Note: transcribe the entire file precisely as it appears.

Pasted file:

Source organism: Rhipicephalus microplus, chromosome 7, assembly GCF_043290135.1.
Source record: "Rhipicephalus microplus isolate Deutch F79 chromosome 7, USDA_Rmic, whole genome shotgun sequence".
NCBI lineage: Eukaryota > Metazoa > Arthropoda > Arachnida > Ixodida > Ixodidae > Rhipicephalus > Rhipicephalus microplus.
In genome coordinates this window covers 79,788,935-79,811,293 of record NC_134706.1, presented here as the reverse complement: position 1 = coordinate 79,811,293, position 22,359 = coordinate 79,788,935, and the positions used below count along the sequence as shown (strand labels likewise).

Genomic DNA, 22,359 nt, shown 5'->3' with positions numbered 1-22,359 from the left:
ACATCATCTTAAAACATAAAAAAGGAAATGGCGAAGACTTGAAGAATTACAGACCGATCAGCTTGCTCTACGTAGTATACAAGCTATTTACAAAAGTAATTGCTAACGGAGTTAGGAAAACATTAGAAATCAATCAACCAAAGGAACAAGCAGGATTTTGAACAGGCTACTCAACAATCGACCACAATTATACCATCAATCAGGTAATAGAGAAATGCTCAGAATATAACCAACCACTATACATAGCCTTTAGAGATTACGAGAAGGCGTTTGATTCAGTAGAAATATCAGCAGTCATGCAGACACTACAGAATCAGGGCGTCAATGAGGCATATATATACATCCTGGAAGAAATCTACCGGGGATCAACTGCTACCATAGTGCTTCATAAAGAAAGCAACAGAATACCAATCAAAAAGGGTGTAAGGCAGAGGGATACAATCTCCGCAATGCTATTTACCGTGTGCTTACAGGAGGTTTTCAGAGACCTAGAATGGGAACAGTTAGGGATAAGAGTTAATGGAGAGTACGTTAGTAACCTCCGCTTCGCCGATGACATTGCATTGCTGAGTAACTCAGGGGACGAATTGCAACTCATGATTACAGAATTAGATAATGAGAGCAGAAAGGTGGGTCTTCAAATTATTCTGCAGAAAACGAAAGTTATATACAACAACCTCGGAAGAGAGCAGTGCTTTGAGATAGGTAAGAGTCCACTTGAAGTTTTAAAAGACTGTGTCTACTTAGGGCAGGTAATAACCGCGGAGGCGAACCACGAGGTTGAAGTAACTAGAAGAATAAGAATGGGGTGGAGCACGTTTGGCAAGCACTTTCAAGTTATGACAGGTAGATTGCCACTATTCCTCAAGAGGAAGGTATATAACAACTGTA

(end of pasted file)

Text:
Source organism: Rhipicephalus microplus, chromosome 7, assembly GCF_043290135.1.
Source record: "Rhipicephalus microplus isolate Deutch F79 chromosome 7, USDA_Rmic, whole genome shotgun sequence".
NCBI lineage: Eukaryota > Metazoa > Arthropoda > Arachnida > Ixodida > Ixodidae > Rhipicephalus > Rhipicephalus microplus.
In genome coordinates this window covers 79,788,935-79,811,293 of record NC_134706.1, presented here as the reverse complement: position 1 = coordinate 79,811,293, position 22,359 = coordinate 79,788,935, and the positions used below count along the sequence as shown (strand labels likewise).

Genomic DNA, 22,359 nt, shown 5'->3' with positions numbered 1-22,359 from the left:
ACATCATCTTAAAACATAAAAAAGGAAATGGCGAAGACTTGAAGAATTACAGACCGATCAGCTTGCTCTACGTAGTATACAAGCTATTTACAAAAGTAATTGCTAACGGAGTTAGGAAAACATTAGAAATCAATCAACCAAAGGAACAAGCAGGATTTTGAACAGGCTACTCAACAATCGACCACAATTATACCATCAATCAGGTAATAGAGAAATGCTCAGAATATAACCAACCACTATACATAGCCTTTAGAGATTACGAGAAGGCGTTTGATTCAGTAGAAATATCAGCAGTCATGCAGACACTACAGAATCAGGGCGTCAATGAGGCATATATATACATCCTGGAAGAAATCTACCGGGGATCAACTGCTACCATAGTGCTTCATAAAGAAAGCAACAGAATACCAATCAAAAAGGGTGTAAGGCAGAGGGATACAATCTCCGCAATGCTATTTACCGTGTGCTTACAGGAGGTTTTCAGAGACCTAGAATGGGAACAGTTAGGGATAAGAGTTAATGGAGAGTACGTTAGTAACCTCCGCTTCGCCGATGACATTGCATTGCTGAGTAACTCAGGGGACGAATTGCAACTCATGATTACAGAATTAGATAATGAGAGCAGAAAGGTGGGTCTTCAAATTATTCTGCAGAAAACGAAAGTTATATACAACAACCTCGGAAGAGAGCAGTGCTTTGAGATAGGTAAGAGTCCACTTGAAGTTTTAAAAGACTGTGTCTACTTAGGGCAGGTAATAACCGCGGAGGCGAACCACGAGGTTGAAGTAACTAGAAGAATAAGAATGGGGTGGAGCACGTTTGGCAAGCACTTTCAAGTTATGACAGGTAGATTGCCACTATTCCTCAAGAGGAAGGTATATAACAACTGTA